Though his work has been divisive over the past decade or more, it's hard to deny just how big a name Frank Miller is in the world of comics. He's one of just a handful of comics creators you might consider a household name, in part because so many of his comics have become cultural landmarks, and in part because of his influence and participation in the film industry. Like him or not, Frank the Tank, born on this day in 1957, is an institution.
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Daredevil fans finally got their wish with news that Season 2 would feature famous Marvel femme fatale Elektra, though character creator Frank Miller revealed himself none-too-enthused with the prospect, denouncing any take but his own. Word naturally reached Season 2 showrunners Doug Petrie and Marcos Ramirez, who now seem to have taken the criticism in stride.
Hal Jordan, or at least the strange version of him that exists in Frank Miller's Dark Knight Universe, gets the spotlight in Dark Knight Universe Presents: Green Lantern #1, a 12-page mini-comic that will be included with Dark Knight III: The Master Race Book 3. Miller is collaborating with Brian Azzarello on the writing, and with John Romita Jr. on art.
The second issue of the still mindblowingly titled Dark Knight III: The Master Race arrives in comic book stores on Wednesday, December 23rd, and DC Comics has just revealed five limited variant covers by Cliff Chiang, Klaus Janson, Eduardo Risso, Jim Lee, and Frank Miller himself.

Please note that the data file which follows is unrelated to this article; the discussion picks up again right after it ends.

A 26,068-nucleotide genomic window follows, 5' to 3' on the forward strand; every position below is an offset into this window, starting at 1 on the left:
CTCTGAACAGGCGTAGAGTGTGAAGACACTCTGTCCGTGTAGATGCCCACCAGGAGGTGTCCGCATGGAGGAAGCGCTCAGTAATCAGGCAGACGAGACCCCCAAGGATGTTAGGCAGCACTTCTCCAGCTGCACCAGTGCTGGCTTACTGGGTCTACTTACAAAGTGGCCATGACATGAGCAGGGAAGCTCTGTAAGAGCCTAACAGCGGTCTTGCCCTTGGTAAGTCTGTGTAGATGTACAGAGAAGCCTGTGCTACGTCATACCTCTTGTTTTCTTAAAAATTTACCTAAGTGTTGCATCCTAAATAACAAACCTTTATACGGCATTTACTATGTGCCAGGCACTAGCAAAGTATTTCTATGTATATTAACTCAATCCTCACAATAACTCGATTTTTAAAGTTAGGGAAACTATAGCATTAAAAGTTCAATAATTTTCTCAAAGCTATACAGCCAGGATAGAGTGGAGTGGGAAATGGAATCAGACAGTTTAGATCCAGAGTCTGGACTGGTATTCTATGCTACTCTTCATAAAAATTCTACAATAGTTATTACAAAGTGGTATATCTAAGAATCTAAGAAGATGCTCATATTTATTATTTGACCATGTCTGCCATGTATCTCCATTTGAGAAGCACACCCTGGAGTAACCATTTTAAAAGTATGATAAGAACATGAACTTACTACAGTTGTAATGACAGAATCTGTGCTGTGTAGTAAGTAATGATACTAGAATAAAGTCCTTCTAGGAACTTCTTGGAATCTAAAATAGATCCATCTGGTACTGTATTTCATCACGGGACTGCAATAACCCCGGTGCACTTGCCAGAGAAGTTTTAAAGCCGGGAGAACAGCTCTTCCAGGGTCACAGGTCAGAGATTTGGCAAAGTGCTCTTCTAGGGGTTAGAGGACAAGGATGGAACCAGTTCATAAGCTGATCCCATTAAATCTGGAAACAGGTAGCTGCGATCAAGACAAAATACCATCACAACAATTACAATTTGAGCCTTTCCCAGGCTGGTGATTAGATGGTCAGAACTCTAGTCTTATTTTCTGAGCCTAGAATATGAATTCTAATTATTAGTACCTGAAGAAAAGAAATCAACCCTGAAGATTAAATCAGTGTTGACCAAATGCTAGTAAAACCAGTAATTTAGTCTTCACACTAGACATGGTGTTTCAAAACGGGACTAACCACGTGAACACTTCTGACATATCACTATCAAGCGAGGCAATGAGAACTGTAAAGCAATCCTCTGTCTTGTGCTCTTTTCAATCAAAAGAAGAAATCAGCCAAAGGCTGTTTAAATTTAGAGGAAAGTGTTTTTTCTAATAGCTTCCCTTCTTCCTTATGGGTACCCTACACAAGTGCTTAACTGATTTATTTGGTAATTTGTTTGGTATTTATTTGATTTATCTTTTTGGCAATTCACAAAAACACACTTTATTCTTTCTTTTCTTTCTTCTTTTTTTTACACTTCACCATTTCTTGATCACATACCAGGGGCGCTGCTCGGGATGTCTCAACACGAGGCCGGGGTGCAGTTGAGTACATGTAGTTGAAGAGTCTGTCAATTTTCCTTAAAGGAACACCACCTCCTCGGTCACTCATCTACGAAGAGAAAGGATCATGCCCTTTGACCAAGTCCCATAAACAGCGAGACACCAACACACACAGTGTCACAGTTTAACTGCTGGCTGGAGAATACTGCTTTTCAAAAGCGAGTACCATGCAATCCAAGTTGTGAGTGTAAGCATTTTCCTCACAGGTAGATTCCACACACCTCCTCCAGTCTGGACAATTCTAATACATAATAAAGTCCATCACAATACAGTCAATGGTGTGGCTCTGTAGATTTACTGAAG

Unsurprisingly, all five of the cover artists are male, but at least three of them are people of color. I don't know that that mitigates the stigma of the series title, but hey, it's something.
Marvel’s Netflix Daredevil sought to right prior adaptations with smaller focus on the character’s comic history, leaving Season 2 to tackle more recognizable foes like Punisher and Elodie Yung’s Elektra. That said, Elektra creator Frank Miller isn’t terribly pleased with Netflix’s adaptation, despite not having seen Daredevil Season 1.
As you may have heard, we're only a few days away from the release of the first issue of Dark Knight III: The Master Race, a new Batman story from Frank Miller, Brian Azzarello, Andy Kubert and Klaus Janson that was billed as the final chapter in a trilogy that began in 1986 with the groundbreaking The Dark Knight Returns. Now, however, it looks like the trilogy might be surprising us all by becoming a tetralogy.
In an interview, Miller said that he's planning on a fourth (and final) installment of what he's now calling a four-part series of stories, and that when the time comes for Dark Knight IV, he'll be writing it solo.
Next year will be the 30th anniversary of The Dark Knight Returns, which for the three of you who have never heard of it, is considered one the landmark Batman stories of this generation. The story by Frank Miller, Klaus Janson and Lynn Varley not only shaped the way numerous creators and fans viewed Batman, but also opened a space in comics for more mature tales aimed squarely at the adult audience. There's also that new sequel coming, The Dark Knight III, which actually begins later this month. This time around, Frank Miller will actually be teaming with several other creators, including Andy Kubert and Brian Azzarello, to tell the third installment of the aged Batman's adventures.